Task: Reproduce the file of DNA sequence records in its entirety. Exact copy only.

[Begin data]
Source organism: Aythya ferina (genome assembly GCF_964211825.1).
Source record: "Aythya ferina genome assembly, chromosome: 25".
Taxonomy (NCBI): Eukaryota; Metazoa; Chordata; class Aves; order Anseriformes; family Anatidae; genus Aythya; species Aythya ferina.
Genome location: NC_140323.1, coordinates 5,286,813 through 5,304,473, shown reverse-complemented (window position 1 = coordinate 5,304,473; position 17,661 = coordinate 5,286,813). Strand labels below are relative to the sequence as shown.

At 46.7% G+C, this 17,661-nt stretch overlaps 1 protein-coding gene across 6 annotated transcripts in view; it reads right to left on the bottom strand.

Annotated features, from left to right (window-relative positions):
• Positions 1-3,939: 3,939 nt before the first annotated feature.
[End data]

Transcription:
Source organism: Aythya ferina (genome assembly GCF_964211825.1).
Source record: "Aythya ferina genome assembly, chromosome: 25".
Taxonomy (NCBI): Eukaryota; Metazoa; Chordata; class Aves; order Anseriformes; family Anatidae; genus Aythya; species Aythya ferina.
Genome location: NC_140323.1, coordinates 5,286,813 through 5,304,473, shown reverse-complemented (window position 1 = coordinate 5,304,473; position 17,661 = coordinate 5,286,813). Strand labels below are relative to the sequence as shown.

At 46.7% G+C, this 17,661-nt stretch overlaps 1 protein-coding gene across 6 annotated transcripts in view; it reads right to left on the bottom strand.

Annotated features, from left to right (window-relative positions):
• Positions 1-3,939: 3,939 nt before the first annotated feature.